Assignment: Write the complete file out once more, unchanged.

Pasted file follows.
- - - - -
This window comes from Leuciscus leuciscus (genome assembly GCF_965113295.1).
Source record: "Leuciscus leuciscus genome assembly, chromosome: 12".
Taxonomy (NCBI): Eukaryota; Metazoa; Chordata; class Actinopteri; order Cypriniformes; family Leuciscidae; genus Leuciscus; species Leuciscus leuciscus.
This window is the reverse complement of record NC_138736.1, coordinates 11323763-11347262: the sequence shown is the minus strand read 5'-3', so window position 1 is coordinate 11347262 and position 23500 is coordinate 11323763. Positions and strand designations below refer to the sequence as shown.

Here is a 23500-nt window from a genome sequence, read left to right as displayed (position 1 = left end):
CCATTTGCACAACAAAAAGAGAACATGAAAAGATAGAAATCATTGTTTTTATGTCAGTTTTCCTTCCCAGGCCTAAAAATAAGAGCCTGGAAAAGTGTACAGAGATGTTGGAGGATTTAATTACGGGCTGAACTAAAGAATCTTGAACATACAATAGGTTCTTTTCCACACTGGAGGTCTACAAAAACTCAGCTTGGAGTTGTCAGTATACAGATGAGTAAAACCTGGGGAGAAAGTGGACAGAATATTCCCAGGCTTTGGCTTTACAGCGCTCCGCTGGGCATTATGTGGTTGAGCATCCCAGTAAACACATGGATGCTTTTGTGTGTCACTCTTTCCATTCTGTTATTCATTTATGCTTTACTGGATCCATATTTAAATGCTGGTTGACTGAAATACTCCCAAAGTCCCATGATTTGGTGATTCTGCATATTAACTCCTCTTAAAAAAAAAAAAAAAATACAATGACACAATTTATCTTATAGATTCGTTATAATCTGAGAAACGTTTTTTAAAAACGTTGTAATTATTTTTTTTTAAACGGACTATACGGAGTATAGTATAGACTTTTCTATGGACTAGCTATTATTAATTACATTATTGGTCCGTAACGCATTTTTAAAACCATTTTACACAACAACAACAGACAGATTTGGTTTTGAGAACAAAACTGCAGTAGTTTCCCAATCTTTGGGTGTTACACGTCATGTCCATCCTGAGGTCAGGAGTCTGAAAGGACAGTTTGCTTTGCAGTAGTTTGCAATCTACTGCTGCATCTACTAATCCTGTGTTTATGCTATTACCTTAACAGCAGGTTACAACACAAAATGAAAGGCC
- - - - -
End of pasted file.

This window comes from Leuciscus leuciscus (genome assembly GCF_965113295.1).
Source record: "Leuciscus leuciscus genome assembly, chromosome: 12".
Taxonomy (NCBI): Eukaryota; Metazoa; Chordata; class Actinopteri; order Cypriniformes; family Leuciscidae; genus Leuciscus; species Leuciscus leuciscus.
This window is the reverse complement of record NC_138736.1, coordinates 11323763-11347262: the sequence shown is the minus strand read 5'-3', so window position 1 is coordinate 11347262 and position 23500 is coordinate 11323763. Positions and strand designations below refer to the sequence as shown.

Here is a 23500-nt window from a genome sequence, read left to right as displayed (position 1 = left end):
CCATTTGCACAACAAAAAGAGAACATGAAAAGATAGAAATCATTGTTTTTATGTCAGTTTTCCTTCCCAGGCCTAAAAATAAGAGCCTGGAAAAGTGTACAGAGATGTTGGAGGATTTAATTACGGGCTGAACTAAAGAATCTTGAACATACAATAGGTTCTTTTCCACACTGGAGGTCTACAAAAACTCAGCTTGGAGTTGTCAGTATACAGATGAGTAAAACCTGGGGAGAAAGTGGACAGAATATTCCCAGGCTTTGGCTTTACAGCGCTCCGCTGGGCATTATGTGGTTGAGCATCCCAGTAAACACATGGATGCTTTTGTGTGTCACTCTTTCCATTCTGTTATTCATTTATGCTTTACTGGATCCATATTTAAATGCTGGTTGACTGAAATACTCCCAAAGTCCCATGATTTGGTGATTCTGCATATTAACTCCTCTTAAAAAAAAAAAAAAAATACAATGACACAATTTATCTTATAGATTCGTTATAATCTGAGAAACGTTTTTTAAAAACGTTGTAATTATTTTTTTTTAAACGGACTATACGGAGTATAGTATAGACTTTTCTATGGACTAGCTATTATTAATTACATTATTGGTCCGTAACGCATTTTTAAAACCATTTTACACAACAACAACAGACAGATTTGGTTTTGAGAACAAAACTGCAGTAGTTTCCCAATCTTTGGGTGTTACACGTCATGTCCATCCTGAGGTCAGGAGTCTGAAAGGACAGTTTGCTTTGCAGTAGTTTGCAATCTACTGCTGCATCTACTAATCCTGTGTTTATGCTATTACCTTAACAGCAGGTTACAACACAAAATGAAAGGCC